Weiss, Peter 1916–
German-born playwright, novelist, filmmaker, and translator, Weiss left Germany during the Nazi regime. He resides in Sweden but continues to feel a sense of exile. The positive critical acclaim received by his play Marat/Sade was the high point of his career. Criticism was less favorable in response to the Marxist political stance of his later documentary dramas. Many critics claimed that his interpretations of such subjects as colonialism in Angola, Vietnamese history, and the Auschwitz trials were weakened by the lack of narrative tension and credible characterization. (See also CLC, Vol. 3, and Contemporary Authors, Vols. 45-48, rev. ed.)
[Because I'm] isolated, not belonging to any country, any city and any language—I have to find a place where I can just be alive as much as possible. And this, I think, the theatre stage makes possible, because there everything immediately is alive. If I write a book, I still sit in my room and it's an expression of my isolation and of the feeling that I don't belong to anybody. But as soon as it's on the stage I feel alive….
I don't think it's enough just to write, and it's not enough to write my individual stuff. I think it's absolutely necessary to write with the point of trying to influence or to change society. (p. 18)
[Marat/Sade] is very personal. On one side, I'm the individual who thinks it's hopeless to change anything in society, that we can't do anything and its just like hell anyhow; whatever we do is just doomed to be a disaster. That's the point of Sade. He says: "Well, I do my art and do it as well as I can, and I don't bother what's going to happen around me." And then there is the other point of view: we are in between other people and we want to change something, our lives and perhaps the lives of the others too; that's the point of the socialist and of Marat. And those two absolutely different points of view, they always get together and try to find some solution. (p. 19)
Personally, of course, I am for Marat because I think the things he says are the right things to...
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A play of high caliber has finally ended [the postwar sterility of German Theater]. Time for unreserved applause arrived in May 1964 with the Berlin premiere of Peter Weiss' [Marat/Sade]. (p. 163)
Critics found themselves praising an author hardly expected to father the new masterwork of the German stage. They considered Peter Weiss a novelist….
The autobiographical novels Leavetaking and Flight-point had rendered in a calm, easy-flowing prose an individual's stormy un-shelling from society, family, and guilt-feelings, an exhausting tearing-loose from what is both wanted and rejected, as affiliation and chain, home base and prison…. What Weiss' novels of formation (Entwicklungsromane) describe realistically is also the core of "The Tower", his 1948 radio play. "The Tower" delineates Weiss' Huis Clos: family, fellow artists, and society are a circus in a tower—here the young and the animal are trained and will be enslaved unless they break away. The protagonists of the novels, like Pablo of "The Tower", struggle to come to terms with the narrowness of such a tower-prison and of its inhabitants, and finally escape. Yet, there is one further step, beyond flight, developed more fully in the compressed and parabolic existentialist radio play: To achieve complete individuation, and to be a stranger no longer, Pablo, the "jail breaker" and "escape artist", in turn relinquishes his freedom by voluntarily returning to the tower. In this way only can he settle with his past and acquire his real name, Pablo, instead of "Niente" (nothing).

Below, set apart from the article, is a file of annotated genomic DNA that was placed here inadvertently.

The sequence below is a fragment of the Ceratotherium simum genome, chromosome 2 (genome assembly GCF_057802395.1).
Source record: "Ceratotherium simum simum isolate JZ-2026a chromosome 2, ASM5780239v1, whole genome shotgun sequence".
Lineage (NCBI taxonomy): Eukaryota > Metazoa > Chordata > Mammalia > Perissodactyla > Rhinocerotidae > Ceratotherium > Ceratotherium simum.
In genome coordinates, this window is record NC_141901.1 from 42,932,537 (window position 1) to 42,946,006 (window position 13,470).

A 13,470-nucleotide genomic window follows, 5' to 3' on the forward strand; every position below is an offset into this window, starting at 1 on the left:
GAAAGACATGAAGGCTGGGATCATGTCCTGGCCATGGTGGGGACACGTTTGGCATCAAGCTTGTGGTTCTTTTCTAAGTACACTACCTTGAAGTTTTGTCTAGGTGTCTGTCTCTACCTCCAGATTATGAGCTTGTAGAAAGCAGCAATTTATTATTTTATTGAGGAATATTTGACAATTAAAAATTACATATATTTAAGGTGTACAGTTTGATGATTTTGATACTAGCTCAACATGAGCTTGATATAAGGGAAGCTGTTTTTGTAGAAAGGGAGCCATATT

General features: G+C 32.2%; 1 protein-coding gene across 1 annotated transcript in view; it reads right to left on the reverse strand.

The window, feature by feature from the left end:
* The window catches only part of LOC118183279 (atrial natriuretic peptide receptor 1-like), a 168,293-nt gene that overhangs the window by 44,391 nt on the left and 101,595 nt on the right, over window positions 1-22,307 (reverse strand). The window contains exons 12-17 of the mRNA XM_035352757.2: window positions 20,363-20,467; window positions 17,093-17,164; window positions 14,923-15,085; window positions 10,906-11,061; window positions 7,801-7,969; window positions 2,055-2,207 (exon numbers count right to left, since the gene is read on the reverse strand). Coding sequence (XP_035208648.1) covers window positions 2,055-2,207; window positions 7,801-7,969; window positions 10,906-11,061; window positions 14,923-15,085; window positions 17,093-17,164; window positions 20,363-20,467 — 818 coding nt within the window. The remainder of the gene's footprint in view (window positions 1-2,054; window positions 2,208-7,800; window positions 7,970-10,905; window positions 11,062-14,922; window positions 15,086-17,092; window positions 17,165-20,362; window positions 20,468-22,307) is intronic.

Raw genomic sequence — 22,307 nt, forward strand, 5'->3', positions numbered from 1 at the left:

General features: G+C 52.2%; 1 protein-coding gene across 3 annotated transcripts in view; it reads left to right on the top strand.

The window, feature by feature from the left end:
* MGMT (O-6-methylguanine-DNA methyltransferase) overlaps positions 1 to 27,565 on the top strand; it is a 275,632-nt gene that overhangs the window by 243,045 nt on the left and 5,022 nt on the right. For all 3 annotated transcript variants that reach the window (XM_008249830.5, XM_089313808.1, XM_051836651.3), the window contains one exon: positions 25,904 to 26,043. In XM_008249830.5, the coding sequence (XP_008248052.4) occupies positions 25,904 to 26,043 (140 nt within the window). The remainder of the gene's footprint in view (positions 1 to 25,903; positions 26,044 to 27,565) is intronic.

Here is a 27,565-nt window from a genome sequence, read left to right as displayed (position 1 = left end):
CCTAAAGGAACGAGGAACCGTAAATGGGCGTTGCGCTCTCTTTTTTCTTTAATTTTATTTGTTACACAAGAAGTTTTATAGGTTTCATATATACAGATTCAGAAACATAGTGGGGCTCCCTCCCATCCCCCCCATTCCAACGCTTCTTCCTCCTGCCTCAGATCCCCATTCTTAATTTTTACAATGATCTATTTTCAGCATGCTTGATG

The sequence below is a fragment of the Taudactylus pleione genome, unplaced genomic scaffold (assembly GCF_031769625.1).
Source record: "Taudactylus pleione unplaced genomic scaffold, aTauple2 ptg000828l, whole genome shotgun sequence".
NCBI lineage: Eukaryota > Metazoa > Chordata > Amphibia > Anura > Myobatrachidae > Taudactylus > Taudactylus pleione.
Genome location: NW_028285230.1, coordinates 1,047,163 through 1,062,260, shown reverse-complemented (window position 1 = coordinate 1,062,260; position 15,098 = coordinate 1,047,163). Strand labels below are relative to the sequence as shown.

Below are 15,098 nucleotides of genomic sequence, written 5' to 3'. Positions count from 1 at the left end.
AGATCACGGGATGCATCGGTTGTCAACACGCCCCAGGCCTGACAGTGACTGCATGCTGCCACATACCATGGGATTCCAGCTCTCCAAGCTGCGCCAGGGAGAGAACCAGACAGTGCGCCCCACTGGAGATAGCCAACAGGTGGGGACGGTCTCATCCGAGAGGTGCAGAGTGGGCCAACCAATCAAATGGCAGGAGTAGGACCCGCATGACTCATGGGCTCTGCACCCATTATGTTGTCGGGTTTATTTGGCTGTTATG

While integrity and integration of the individual predominates in the preceding creations, the unifying structure of a protagonist's personality is abolished in the two experimental novels, The Shadow of the Coachman's Body and The Conversation of the Three Walking Men. Both recall Weiss' own description of Strindberg's concept of man: a collage in flux rather than a unified character. Both novels dispense with the traditional plot. (p. 164)
[This] experimental, vanguard aspect is also remarkable in the Marat play, and seems to have prompted its enthusiastic reception….
Marat, however, includes no one dependency [on form]: from pantomime to alienation, from the play about time (Wilder) to that of traumatic memory, from the feverish Expressionist outcry to the Theater of the Absurd, from the medieval Dance of Death to the political revue. This spectrum proves that the author has sovereign command of the stylistic achievements of past drama, which he integrated and unified in a novel way. (p. 165)
Basically, the architecture of the play combines a philosophical discourse and a sequence of semi-historical scenes from the French Revolution illustrating the philosophical argument. The setting is an asylum's therapeutic bath. As in Duerrenmatt's The Physicists, the world takes on the face of a mental institution. And Weiss expresses quite clearly that he means our world; firstly by using figures and events from actual history; secondly, by styling in his two opposed protagonists typical exponents of the Western personality. (p. 166)
[The complete] baroque title divides the weight among three separate, but equal elements, which constantly interlace: "The Persecution and Assassination of Marat"—this is the semi-historical stratum; "Performed by the Inmates of Charenton"—this the play in the play; and "Under the Direction of the Marquis de Sade"—this the layer of consciousness.